My People My People are wicker baskets beneath a Sinai sun, withering in wait for Moses and the Unborn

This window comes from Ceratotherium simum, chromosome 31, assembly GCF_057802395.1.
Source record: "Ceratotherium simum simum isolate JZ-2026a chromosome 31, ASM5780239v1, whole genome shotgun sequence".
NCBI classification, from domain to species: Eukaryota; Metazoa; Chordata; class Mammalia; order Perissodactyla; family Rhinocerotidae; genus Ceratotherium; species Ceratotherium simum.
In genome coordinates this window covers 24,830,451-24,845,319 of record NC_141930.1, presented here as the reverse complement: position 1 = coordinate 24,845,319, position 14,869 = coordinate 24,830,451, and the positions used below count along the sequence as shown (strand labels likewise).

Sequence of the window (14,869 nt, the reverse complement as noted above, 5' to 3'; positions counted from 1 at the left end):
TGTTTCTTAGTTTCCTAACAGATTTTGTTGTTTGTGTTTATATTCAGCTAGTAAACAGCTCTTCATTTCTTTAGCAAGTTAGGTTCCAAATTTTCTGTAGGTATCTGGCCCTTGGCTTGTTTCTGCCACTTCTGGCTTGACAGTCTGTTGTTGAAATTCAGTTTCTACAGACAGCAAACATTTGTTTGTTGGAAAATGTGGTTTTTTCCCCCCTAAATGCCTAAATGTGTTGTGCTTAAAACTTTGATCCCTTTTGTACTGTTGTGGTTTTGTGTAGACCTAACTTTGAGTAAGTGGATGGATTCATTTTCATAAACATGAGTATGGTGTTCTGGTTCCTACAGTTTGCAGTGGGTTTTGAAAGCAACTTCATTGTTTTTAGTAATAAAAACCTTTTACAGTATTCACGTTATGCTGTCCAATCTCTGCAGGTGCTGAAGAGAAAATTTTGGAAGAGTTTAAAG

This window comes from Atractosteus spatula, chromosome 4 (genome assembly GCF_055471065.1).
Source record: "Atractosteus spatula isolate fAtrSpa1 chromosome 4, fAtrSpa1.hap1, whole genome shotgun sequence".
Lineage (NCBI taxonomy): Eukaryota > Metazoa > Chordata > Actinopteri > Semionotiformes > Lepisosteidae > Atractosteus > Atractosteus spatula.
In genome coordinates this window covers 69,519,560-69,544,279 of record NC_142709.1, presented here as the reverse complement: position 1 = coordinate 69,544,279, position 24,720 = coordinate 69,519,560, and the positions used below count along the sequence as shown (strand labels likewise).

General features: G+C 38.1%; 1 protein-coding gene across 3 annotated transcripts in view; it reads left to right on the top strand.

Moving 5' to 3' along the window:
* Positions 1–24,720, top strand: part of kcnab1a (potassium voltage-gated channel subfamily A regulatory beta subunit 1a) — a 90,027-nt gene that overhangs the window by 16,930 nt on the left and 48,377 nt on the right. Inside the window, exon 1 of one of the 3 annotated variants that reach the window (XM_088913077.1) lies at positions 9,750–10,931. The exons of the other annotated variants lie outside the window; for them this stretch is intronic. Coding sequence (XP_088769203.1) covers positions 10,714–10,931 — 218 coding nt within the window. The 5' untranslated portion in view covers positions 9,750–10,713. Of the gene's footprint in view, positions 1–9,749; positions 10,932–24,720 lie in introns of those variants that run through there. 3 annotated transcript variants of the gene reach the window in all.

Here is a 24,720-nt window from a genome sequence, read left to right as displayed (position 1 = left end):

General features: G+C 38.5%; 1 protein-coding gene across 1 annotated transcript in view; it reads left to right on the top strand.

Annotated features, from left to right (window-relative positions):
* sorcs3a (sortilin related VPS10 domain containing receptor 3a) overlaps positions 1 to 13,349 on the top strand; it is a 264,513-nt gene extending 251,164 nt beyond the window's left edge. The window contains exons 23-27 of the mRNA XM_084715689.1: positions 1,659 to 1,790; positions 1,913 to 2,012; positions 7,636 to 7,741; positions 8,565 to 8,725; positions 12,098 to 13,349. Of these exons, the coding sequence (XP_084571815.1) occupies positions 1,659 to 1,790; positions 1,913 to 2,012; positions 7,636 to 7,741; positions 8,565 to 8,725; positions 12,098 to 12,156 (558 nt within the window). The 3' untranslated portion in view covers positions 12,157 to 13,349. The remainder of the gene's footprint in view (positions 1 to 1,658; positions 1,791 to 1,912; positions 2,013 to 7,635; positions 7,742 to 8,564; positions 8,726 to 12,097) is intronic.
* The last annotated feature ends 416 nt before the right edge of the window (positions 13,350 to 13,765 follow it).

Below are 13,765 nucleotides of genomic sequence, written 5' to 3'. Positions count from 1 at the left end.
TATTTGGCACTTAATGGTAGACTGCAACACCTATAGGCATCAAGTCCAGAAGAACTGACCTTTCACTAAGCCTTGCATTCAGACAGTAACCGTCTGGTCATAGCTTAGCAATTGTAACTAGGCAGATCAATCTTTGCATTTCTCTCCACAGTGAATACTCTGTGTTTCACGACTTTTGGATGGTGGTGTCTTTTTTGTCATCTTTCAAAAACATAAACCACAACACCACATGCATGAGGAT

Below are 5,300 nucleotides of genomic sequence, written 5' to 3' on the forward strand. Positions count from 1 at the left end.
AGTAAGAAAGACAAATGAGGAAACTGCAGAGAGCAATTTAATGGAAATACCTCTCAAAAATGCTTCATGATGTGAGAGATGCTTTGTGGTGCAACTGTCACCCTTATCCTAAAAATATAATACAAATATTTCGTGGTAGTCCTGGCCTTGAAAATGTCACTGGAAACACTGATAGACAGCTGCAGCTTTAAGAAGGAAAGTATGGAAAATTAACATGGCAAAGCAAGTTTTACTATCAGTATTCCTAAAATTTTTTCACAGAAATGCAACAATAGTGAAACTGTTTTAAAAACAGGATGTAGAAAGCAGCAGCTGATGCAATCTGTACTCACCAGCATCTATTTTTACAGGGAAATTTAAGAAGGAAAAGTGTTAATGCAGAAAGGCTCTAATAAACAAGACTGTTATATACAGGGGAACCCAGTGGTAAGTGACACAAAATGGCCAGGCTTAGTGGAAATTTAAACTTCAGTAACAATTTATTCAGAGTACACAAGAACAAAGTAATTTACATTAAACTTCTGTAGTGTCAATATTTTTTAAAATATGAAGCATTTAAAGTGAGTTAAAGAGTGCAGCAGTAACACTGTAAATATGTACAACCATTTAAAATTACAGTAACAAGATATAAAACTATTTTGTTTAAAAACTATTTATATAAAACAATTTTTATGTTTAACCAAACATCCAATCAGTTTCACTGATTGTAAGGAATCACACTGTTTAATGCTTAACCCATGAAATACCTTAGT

Son. My people are dusty red, dry tears caked dead into seas hungry to be parted; to be saved. My people are nasal birds under squalid olive branches, squawking nevermore into the ears of corpses. My people are giant yellow CATs behind holy walls, crushing fingers clawing at their cabs. My people are war tribunals without convictions, gaily gasing infidels under guise of retribution. My people throw stones, too. My people know bombs, soggy bread and death beds; My people know the taste of hunger, the smell of rubble; the sting of steel against frightened backs; My people know Dignity's heavy throbbing, the humiliation of cloth labels and designated box cars. Never forget to always remember-My people were once soppy piles of stolen shoes; segregated songs and souls. My people were once thirteen tribes chosen to remember, to scribe, to pray. Now my people have forgotten. And it's Giza who now cries remembrance.

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